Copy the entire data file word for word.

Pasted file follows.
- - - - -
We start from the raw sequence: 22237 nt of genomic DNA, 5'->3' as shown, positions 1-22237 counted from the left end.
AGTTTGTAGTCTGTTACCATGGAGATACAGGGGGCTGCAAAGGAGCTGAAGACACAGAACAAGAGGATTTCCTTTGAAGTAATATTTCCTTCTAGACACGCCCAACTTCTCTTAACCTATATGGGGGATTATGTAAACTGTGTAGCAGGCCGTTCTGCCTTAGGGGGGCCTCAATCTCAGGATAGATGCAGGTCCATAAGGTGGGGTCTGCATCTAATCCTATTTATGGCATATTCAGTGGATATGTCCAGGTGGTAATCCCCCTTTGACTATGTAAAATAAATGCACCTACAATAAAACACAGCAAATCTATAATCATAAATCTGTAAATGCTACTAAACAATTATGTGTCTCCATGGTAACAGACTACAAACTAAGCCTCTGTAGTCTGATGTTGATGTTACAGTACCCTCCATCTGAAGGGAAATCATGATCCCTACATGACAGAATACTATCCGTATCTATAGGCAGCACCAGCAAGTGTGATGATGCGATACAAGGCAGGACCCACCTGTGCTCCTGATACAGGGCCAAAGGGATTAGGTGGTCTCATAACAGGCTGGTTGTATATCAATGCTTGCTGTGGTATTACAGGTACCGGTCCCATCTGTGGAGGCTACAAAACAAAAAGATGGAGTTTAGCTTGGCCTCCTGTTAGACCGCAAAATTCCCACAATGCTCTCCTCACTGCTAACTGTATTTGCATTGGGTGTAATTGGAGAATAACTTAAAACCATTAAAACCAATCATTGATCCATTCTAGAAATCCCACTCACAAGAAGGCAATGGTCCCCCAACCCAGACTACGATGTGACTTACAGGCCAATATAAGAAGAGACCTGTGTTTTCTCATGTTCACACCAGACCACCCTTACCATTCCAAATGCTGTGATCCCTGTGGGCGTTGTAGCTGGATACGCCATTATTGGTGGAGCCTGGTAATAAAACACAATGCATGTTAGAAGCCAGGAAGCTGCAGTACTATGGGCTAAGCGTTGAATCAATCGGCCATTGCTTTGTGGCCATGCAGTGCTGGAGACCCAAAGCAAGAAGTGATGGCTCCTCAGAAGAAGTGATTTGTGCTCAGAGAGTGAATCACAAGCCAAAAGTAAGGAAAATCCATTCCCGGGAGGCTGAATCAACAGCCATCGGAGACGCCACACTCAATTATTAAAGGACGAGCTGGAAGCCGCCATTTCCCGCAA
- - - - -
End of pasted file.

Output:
We start from the raw sequence: 22237 nt of genomic DNA, 5'->3' as shown, positions 1-22237 counted from the left end.
AGTTTGTAGTCTGTTACCATGGAGATACAGGGGGCTGCAAAGGAGCTGAAGACACAGAACAAGAGGATTTCCTTTGAAGTAATATTTCCTTCTAGACACGCCCAACTTCTCTTAACCTATATGGGGGATTATGTAAACTGTGTAGCAGGCCGTTCTGCCTTAGGGGGGCCTCAATCTCAGGATAGATGCAGGTCCATAAGGTGGGGTCTGCATCTAATCCTATTTATGGCATATTCAGTGGATATGTCCAGGTGGTAATCCCCCTTTGACTATGTAAAATAAATGCACCTACAATAAAACACAGCAAATCTATAATCATAAATCTGTAAATGCTACTAAACAATTATGTGTCTCCATGGTAACAGACTACAAACTAAGCCTCTGTAGTCTGATGTTGATGTTACAGTACCCTCCATCTGAAGGGAAATCATGATCCCTACATGACAGAATACTATCCGTATCTATAGGCAGCACCAGCAAGTGTGATGATGCGATACAAGGCAGGACCCACCTGTGCTCCTGATACAGGGCCAAAGGGATTAGGTGGTCTCATAACAGGCTGGTTGTATATCAATGCTTGCTGTGGTATTACAGGTACCGGTCCCATCTGTGGAGGCTACAAAACAAAAAGATGGAGTTTAGCTTGGCCTCCTGTTAGACCGCAAAATTCCCACAATGCTCTCCTCACTGCTAACTGTATTTGCATTGGGTGTAATTGGAGAATAACTTAAAACCATTAAAACCAATCATTGATCCATTCTAGAAATCCCACTCACAAGAAGGCAATGGTCCCCCAACCCAGACTACGATGTGACTTACAGGCCAATATAAGAAGAGACCTGTGTTTTCTCATGTTCACACCAGACCACCCTTACCATTCCAAATGCTGTGATCCCTGTGGGCGTTGTAGCTGGATACGCCATTATTGGTGGAGCCTGGTAATAAAACACAATGCATGTTAGAAGCCAGGAAGCTGCAGTACTATGGGCTAAGCGTTGAATCAATCGGCCATTGCTTTGTGGCCATGCAGTGCTGGAGACCCAAAGCAAGAAGTGATGGCTCCTCAGAAGAAGTGATTTGTGCTCAGAGAGTGAATCACAAGCCAAAAGTAAGGAAAATCCATTCCCGGGAGGCTGAATCAACAGCCATCGGAGACGCCACACTCAATTATTAAAGGACGAGCTGGAAGCCGCCATTTCCCGCAA